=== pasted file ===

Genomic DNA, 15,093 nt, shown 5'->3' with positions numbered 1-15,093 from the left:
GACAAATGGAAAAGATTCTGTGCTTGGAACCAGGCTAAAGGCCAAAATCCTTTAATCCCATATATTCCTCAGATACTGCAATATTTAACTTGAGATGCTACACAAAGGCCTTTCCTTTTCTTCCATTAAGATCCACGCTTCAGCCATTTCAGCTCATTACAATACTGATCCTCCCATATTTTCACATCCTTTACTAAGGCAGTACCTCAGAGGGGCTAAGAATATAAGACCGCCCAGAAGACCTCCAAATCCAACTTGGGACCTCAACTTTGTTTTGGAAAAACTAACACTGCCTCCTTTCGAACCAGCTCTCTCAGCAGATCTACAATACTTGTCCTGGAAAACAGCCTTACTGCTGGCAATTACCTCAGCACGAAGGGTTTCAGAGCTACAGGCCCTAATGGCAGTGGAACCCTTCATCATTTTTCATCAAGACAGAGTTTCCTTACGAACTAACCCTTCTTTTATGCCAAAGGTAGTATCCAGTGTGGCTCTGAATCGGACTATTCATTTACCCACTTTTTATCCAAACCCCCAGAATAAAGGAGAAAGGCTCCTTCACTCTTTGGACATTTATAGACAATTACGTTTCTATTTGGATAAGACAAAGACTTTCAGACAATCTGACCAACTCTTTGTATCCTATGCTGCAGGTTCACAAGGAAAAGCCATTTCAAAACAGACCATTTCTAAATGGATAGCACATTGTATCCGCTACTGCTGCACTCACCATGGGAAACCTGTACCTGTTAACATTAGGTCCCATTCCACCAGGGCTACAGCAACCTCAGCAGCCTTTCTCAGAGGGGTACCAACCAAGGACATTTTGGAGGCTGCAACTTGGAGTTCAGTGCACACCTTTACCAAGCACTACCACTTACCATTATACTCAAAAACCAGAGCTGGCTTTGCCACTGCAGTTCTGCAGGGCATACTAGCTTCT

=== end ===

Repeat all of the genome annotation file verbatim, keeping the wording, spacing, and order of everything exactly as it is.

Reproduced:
Genomic DNA, 15,093 nt, shown 5'->3' with positions numbered 1-15,093 from the left:
GACAAATGGAAAAGATTCTGTGCTTGGAACCAGGCTAAAGGCCAAAATCCTTTAATCCCATATATTCCTCAGATACTGCAATATTTAACTTGAGATGCTACACAAAGGCCTTTCCTTTTCTTCCATTAAGATCCACGCTTCAGCCATTTCAGCTCATTACAATACTGATCCTCCCATATTTTCACATCCTTTACTAAGGCAGTACCTCAGAGGGGCTAAGAATATAAGACCGCCCAGAAGACCTCCAAATCCAACTTGGGACCTCAACTTTGTTTTGGAAAAACTAACACTGCCTCCTTTCGAACCAGCTCTCTCAGCAGATCTACAATACTTGTCCTGGAAAACAGCCTTACTGCTGGCAATTACCTCAGCACGAAGGGTTTCAGAGCTACAGGCCCTAATGGCAGTGGAACCCTTCATCATTTTTCATCAAGACAGAGTTTCCTTACGAACTAACCCTTCTTTTATGCCAAAGGTAGTATCCAGTGTGGCTCTGAATCGGACTATTCATTTACCCACTTTTTATCCAAACCCCCAGAATAAAGGAGAAAGGCTCCTTCACTCTTTGGACATTTATAGACAATTACGTTTCTATTTGGATAAGACAAAGACTTTCAGACAATCTGACCAACTCTTTGTATCCTATGCTGCAGGTTCACAAGGAAAAGCCATTTCAAAACAGACCATTTCTAAATGGATAGCACATTGTATCCGCTACTGCTGCACTCACCATGGGAAACCTGTACCTGTTAACATTAGGTCCCATTCCACCAGGGCTACAGCAACCTCAGCAGCCTTTCTCAGAGGGGTACCAACCAAGGACATTTTGGAGGCTGCAACTTGGAGTTCAGTGCACACCTTTACCAAGCACTACCACTTACCATTATACTCAAAAACCAGAGCTGGCTTTGCCACTGCAGTTCTGCAGGGCATACTAGCTTCT